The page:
Addison’s disease, Alopecia areata, Ankylosing spondylitis, Antiphospholipid antibody syndrome, Autoimmune hemolyctic anemia, autoimmune hepatitis, Autoimmune inner ear disease, Autoimmune lymphoproliferative syndrome, Autoimmune or Idiopathic thrombocytopenic purpura, Behcet’s disease, Bullous pemphioid, Cardiomyopathy, celiac disease, Chronic fatigue syndrome, Chronic inflammatory demyelinating polyneuropathy, Cold agglutinin disease, CREST syndrome, Crohn’s disease, Dermatomyositis, Discoid lupus, Essential mixed Cryoglobulinemia, Food protein-induced enterocolitis syndrome, Grave’s disease, Gullain-Barré syndrome, Hashimoto’s thyroiditis, Idiopathic pulmonary fibrosis, IgA nephropathy, Insulin dependent diabetes (type I), Juvenile arthritis, Ménière’s disease, Mixed connective tissue disease, Multiple Sclerosis, Myasthenia gravis, Myocarditis, Pemphigus vulgaris, Pernicious anemia, Polychondritis, Polyarteritis nodosa, Polyglandular syndromes, Polymyalgia rheumatica, Polymyositis dermatomyisitis, Primary agammaglobulinemia, Primary biliary cirrhosis, Psoriasis, Raynaud’s syndrome, Rheumatoid arthritis, Sarcoidosis, Scleroderma, Sjörgen’s syndrome, Systemic lupus erythematosus, Takayasu’s arteritis, Temporal arteritis, Ulcerative colitis, Uveitis, Vasculitis, Vitiligo, and Wegener’s granulomatosis (1).

In addition, I want to also tell you what happens when you do the grain test, show improvements and wish to stay grain free but for whatever reason, outside of your control, you cannot. I traveled out of the country and could not find any food without grain! The symptoms of eating a half a regular wheat (white or whole) bun requires a bathroom nearby. Although IBS is not on the list above for some reason, since that was the first symptom I got after eating grains, I wish to add irritable bowel syndrome on the list.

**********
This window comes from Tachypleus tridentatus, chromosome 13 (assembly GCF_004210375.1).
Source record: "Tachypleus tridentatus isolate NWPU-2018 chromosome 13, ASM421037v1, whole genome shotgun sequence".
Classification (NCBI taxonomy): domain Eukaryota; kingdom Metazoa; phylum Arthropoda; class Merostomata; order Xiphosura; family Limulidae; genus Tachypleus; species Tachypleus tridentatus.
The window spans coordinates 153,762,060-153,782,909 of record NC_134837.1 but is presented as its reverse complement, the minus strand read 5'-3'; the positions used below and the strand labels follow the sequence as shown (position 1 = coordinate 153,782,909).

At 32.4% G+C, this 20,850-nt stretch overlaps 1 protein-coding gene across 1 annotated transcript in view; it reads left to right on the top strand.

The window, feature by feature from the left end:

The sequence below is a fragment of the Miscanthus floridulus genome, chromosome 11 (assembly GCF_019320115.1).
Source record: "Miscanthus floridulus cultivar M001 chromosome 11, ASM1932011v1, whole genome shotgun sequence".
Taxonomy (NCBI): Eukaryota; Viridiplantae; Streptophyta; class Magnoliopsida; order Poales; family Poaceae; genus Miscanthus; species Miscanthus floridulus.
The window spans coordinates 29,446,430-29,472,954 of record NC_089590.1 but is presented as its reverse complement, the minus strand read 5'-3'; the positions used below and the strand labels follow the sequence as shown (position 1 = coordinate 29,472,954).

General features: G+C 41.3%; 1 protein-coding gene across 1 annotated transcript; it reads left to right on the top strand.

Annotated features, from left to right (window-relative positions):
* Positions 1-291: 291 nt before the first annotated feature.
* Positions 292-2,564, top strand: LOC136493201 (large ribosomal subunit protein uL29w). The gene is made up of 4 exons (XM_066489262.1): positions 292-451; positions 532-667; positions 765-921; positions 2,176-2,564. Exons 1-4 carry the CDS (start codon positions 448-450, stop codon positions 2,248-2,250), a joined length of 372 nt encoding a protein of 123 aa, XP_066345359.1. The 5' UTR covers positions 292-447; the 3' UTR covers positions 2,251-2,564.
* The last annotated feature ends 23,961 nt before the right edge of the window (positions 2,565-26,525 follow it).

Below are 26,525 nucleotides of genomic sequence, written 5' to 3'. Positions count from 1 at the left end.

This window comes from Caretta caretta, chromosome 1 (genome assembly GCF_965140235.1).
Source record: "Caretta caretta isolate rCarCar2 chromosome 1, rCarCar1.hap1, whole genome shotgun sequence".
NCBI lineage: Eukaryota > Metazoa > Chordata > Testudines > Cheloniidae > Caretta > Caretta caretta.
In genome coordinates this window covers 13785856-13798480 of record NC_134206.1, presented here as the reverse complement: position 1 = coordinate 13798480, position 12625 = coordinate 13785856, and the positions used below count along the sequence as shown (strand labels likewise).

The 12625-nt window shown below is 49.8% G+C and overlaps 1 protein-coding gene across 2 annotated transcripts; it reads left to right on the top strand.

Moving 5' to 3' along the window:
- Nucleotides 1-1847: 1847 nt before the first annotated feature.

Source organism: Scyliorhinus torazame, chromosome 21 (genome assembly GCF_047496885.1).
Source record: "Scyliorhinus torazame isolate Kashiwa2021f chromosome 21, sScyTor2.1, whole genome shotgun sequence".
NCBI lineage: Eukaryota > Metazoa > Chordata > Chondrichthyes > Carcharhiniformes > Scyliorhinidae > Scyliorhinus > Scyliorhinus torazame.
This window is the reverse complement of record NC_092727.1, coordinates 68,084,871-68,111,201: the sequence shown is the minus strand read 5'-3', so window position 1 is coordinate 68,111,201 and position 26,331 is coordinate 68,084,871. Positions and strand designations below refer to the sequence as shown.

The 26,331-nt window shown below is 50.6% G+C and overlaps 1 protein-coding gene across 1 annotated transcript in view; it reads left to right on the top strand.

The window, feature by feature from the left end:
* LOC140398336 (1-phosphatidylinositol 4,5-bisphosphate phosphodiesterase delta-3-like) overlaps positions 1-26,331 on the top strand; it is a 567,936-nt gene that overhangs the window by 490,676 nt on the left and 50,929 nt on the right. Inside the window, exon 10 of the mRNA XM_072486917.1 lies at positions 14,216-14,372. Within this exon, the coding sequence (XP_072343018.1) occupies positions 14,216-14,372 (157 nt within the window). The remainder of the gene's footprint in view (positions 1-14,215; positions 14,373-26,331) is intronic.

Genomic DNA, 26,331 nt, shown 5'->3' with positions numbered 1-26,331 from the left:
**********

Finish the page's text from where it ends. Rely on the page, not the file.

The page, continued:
I also would like to add anxiety and depression to the list above. Not eating grain removes a huge amount of carbs from your daily diet.  A large part of carbs convert to blood sugar (glucose) in your body (even complex carbs do) and sugar is well understood to cause anxiety and likely also depression. Sugar (and therefore carbs) also hurts teens and is likely at least one factor in the type of depression that may cause additional mental diseases (3). Because grains are so high in carbs, their connection to obesity is clear.

I think my message is strong. Do your body a huge favor and stop sugar and stop grains. I tested sugar against grains in my travels (this is not a clinical trial obviously, which would be great to have). While sugar (I ate a gelato and a flan-type very sweet dessert) did absolutely no harm or stomach/intestinal distress, eating half a burger bun that had the delicious cheese burned on it caused me several days of gastrointestinal misery. Hence the two evils, in order of damage to your body: (1) grains and (2) sugar.

I hope you find this information helpful though, without a doubt, overwhelming.

Sources

  1. Davis W (2014) Wheat Belly Total Health (Rodale, New York, NY).